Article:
DEKKOO DISPATCH 018 – ‘FOGI IS A BASTARD’ & ‘BOYGAME’

Title – ‘Fogi Is a Bastard

Director – Marcel Gisler

Starring – Fredric Andrau, Vincent Branchet, Urs Peter Halter, Jean-Pierre Von Dach

Release Date – April 28, 1999

Title – ‘Boygame’ (as part of ‘Straight Men and The Men Who Love Them: Vol. 3‘)

Director – Anna Österlund Nolskog

Starring – Charlie Gustafsson, Joakim Lang, Sophie Adolfsson, Palmira Koukkari Mbenga

Release Date – December 3, 2013

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This week on the Dekkoo Dispatch we’re covering two films that center on youth and sexuality and the angst that arises from that potent combination.

‘Boygame’ (part of ‘Straight Men and the Men Who Love Them Vol: 3‘) is a masterful investigation into the limits (or lack thereof) of male bonding from Swedish director Anna Österlund Nolskog. Yup that’s right. One of the sexiest and deepest probing studies into straight guys maybe not being that straight is from a woman. The short centers around best friends John and Nicholas. They joke together, encourage each other to chase after their girl crushes, and even jerk off together. But once conversation turns to
the mechanics of sex and how they’ll be able to keep from cumming too quickly that’s when the line between friends and something more gets a little blurry. There’s so much about this short film to fall in love with, but personally my favorite part is right at the end studying the character’s faces to determine exactly what they’re thinking. Each time I come up with something different and it never fails to make me feel giddy in one way or another.

After you’ve fallen in love with John and Nicholas from ‘Boygame’ it’s time to keep up those reading skills with another foreign film. This time from Switzerland (French language), the land of mountains, watches, chocolates, and drug addicted rockers like Fogi, one of the main protagonists (although he could also be considered the antagonist) of ‘Fogi is a Bastard‘. I watched this movie for the first time when I was in high school or early college and really felt a connection with Beni, the main character since he was a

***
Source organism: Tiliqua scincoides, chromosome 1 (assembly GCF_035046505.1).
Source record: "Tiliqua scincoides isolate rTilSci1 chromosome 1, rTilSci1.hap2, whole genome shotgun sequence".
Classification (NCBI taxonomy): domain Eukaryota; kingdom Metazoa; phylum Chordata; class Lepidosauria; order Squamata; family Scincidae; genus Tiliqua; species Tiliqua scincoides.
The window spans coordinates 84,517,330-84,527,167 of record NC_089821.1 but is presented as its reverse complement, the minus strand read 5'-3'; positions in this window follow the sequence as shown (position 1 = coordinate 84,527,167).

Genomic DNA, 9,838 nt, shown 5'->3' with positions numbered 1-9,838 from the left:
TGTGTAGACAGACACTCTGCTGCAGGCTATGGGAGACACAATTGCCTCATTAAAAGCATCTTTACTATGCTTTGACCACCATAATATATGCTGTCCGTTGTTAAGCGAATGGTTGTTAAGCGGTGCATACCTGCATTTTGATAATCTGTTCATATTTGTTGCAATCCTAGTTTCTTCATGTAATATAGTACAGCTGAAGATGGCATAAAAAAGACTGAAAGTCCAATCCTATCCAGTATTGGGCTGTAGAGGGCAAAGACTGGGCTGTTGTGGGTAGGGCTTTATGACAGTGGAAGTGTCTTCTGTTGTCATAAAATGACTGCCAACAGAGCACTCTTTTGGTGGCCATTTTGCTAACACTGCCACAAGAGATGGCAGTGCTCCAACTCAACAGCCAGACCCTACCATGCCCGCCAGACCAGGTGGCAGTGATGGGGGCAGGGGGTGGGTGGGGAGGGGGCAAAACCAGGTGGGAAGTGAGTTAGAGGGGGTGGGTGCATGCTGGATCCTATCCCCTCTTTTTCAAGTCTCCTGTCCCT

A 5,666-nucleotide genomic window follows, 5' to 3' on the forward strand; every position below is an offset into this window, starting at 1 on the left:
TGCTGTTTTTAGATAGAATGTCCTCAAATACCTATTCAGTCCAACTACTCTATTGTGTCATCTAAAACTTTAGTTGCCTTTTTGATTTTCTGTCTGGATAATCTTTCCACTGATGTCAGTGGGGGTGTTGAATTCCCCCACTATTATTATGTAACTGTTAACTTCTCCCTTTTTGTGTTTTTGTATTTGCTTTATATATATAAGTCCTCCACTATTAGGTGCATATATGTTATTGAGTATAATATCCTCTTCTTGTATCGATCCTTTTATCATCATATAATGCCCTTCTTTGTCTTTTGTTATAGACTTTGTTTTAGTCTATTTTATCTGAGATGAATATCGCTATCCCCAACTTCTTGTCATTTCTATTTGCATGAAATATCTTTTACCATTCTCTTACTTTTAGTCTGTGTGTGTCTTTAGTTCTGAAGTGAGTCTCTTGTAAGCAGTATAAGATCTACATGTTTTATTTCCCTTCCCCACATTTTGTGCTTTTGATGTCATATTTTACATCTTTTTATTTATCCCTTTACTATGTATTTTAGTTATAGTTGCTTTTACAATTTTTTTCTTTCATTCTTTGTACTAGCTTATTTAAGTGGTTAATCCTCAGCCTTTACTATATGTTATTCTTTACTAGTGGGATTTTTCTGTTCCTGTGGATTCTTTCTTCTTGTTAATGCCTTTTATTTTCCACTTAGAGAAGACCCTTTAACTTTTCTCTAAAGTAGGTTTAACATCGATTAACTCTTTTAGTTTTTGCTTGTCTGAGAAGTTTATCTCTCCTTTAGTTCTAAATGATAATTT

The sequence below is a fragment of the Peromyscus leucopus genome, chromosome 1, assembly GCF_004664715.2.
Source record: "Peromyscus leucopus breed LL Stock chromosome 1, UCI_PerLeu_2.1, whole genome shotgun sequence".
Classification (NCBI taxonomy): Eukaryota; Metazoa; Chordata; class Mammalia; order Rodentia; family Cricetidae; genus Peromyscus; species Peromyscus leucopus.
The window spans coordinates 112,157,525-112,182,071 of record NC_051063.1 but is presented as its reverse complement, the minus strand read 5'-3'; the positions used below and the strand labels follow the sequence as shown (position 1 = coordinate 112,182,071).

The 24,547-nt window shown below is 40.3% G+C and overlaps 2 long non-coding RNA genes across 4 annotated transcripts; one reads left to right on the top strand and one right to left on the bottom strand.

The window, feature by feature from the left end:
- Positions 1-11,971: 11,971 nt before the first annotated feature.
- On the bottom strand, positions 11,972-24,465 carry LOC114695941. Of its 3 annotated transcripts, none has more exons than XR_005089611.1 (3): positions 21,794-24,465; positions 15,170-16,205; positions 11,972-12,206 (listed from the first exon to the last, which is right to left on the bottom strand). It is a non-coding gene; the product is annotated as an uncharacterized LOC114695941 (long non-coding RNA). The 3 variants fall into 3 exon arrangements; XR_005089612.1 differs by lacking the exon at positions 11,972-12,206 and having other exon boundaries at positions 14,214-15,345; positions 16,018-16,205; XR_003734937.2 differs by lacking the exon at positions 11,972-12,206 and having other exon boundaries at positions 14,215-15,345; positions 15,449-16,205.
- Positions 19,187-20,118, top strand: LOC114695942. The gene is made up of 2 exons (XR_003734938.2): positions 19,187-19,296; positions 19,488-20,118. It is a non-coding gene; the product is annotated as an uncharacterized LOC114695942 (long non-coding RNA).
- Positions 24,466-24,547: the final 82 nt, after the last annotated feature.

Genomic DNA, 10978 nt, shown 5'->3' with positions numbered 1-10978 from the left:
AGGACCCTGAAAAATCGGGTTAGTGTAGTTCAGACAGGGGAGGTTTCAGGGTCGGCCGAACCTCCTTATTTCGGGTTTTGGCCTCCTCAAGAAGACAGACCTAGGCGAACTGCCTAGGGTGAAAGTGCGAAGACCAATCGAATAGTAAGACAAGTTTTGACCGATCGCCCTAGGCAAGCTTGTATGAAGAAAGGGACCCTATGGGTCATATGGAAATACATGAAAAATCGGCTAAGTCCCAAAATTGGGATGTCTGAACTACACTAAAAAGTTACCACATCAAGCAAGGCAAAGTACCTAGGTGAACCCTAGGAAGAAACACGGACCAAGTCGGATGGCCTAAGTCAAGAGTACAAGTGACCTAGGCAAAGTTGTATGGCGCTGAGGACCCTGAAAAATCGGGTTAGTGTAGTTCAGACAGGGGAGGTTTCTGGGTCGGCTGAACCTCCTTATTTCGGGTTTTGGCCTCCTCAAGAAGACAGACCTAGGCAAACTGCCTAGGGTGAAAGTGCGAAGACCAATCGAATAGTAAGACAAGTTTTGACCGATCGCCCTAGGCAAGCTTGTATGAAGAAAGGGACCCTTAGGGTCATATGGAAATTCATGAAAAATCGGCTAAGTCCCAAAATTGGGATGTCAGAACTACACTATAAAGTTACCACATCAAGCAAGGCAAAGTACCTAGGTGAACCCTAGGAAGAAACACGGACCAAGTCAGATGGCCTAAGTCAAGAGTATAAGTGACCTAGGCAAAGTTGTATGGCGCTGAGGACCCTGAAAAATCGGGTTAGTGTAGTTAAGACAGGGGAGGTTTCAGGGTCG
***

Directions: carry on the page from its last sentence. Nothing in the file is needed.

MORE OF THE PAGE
similar age and also looking for love. Now re-watching it later I’ve fallen in love with it even more since I can now recognize many of the tell-tale signs of impending romantic disaster which occur in the film quite frequently – that and I’m also just really into guys in collars now more than I was before.

15-year-old Beni goes to a rock concert one night and falls in love with Fogi, the lead singer of a so-so rock band. He quickly becomes a ‘roadie’ and Fogi introduces him to sex and tenderness which Beni sucks in like a sponge. At first Fogi isn’t really a ‘bastard’ as the title would suggest. He’s vulgar and off-putting, but those are qualities that rock stars usually posses and Beni admires that. After a while though one of Fogi’s band members
gets him back into heroin which has negative consequences on their relationship (obviously). Beni is persistent in his love for Fogi and won’t let go even when Fogi prostitutes him out to older men for drug money.

Fogi is a Bastard‘ is definitely a film that stands out from the pack for its tender study of drugs affecting a loving relationship. Parallels could be drawn to Ira Sachs’ ‘Keep the Lights On’ for it’s portrayal of two souls battling it out in the name of affection and love.
There are also some fantastic images in this film that refuse to leave my memory like when Beni curls up at Fogi’s feet and then Fogi pours milk on his face. Lactosploitation indeed!

Watch these films! You won’t be disappointed.

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Watch ’em with: A friend who enjoys sexy foreign films

Mix ’em with: A 6-pack of good beer

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